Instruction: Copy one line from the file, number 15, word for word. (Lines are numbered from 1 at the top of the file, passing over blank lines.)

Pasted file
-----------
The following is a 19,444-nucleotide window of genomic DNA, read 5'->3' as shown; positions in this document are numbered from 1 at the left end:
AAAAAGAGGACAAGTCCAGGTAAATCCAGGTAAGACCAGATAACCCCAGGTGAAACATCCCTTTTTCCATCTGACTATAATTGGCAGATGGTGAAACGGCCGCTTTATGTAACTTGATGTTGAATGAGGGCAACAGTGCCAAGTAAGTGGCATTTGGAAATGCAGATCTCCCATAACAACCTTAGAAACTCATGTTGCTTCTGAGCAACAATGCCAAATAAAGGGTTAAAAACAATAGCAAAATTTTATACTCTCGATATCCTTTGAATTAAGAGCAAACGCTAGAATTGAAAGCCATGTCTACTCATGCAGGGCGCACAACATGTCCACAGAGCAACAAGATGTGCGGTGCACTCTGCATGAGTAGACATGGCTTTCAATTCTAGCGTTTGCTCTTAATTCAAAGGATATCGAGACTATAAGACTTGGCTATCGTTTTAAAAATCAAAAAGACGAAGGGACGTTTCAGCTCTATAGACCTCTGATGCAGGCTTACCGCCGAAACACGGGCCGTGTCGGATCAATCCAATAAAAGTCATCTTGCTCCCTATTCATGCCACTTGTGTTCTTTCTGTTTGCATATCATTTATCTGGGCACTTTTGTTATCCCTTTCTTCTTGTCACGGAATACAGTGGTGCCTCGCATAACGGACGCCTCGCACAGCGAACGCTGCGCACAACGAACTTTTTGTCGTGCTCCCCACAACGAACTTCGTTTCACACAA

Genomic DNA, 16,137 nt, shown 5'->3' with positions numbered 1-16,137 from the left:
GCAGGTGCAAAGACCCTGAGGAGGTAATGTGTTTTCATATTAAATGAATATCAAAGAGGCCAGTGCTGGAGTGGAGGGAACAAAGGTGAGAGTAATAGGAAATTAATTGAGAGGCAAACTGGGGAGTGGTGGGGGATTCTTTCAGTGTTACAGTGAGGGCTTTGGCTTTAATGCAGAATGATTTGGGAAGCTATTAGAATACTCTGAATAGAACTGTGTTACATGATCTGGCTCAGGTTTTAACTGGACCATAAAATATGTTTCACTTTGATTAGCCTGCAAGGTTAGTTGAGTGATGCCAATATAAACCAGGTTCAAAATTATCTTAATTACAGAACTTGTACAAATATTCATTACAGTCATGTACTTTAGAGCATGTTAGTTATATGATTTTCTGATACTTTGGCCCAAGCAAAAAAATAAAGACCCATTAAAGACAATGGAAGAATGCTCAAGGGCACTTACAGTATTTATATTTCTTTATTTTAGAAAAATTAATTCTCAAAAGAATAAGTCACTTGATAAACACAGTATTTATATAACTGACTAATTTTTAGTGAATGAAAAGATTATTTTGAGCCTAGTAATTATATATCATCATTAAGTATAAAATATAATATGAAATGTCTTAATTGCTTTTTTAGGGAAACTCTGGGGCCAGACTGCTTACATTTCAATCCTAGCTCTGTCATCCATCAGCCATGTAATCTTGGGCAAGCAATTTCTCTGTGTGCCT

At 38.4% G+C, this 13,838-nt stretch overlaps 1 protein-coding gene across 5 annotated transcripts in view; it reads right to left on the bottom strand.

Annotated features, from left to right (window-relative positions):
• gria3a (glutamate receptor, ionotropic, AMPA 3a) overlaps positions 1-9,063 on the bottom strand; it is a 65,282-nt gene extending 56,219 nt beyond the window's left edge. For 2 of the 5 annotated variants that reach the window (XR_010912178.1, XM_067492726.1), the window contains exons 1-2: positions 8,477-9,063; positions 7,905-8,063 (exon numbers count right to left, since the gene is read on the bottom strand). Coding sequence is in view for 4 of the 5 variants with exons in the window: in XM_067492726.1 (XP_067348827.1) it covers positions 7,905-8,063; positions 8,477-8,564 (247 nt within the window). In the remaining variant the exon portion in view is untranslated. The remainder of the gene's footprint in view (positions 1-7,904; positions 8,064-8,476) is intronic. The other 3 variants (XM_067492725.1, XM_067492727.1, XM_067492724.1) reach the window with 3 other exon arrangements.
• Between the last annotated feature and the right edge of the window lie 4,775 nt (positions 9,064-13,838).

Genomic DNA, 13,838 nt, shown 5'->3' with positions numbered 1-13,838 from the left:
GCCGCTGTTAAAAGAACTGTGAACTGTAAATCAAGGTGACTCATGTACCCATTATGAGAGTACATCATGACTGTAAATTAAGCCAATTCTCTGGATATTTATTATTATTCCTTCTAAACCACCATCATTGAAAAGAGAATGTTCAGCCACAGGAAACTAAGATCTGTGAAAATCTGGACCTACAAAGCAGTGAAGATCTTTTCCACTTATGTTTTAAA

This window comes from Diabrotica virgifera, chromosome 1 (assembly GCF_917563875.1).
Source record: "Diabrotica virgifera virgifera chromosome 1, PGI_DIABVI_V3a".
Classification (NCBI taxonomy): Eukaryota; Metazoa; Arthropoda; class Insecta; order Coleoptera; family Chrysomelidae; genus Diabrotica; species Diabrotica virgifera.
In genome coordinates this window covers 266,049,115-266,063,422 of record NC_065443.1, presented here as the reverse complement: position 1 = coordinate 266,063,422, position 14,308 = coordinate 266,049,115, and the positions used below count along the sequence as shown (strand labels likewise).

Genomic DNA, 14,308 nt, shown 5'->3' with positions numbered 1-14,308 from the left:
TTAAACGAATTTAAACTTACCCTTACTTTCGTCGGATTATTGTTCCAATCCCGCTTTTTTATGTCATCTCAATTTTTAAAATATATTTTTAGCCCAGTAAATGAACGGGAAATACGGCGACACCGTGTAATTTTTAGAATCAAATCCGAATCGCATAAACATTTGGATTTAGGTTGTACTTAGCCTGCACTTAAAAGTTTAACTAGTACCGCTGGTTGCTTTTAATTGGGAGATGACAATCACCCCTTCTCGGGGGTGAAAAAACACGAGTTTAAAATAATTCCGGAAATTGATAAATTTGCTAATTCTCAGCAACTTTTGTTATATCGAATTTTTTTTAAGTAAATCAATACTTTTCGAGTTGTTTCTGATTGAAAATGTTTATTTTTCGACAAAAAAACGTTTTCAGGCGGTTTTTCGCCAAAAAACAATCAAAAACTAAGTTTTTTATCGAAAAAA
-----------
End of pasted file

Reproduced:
Genomic DNA, 14,308 nt, shown 5'->3' with positions numbered 1-14,308 from the left: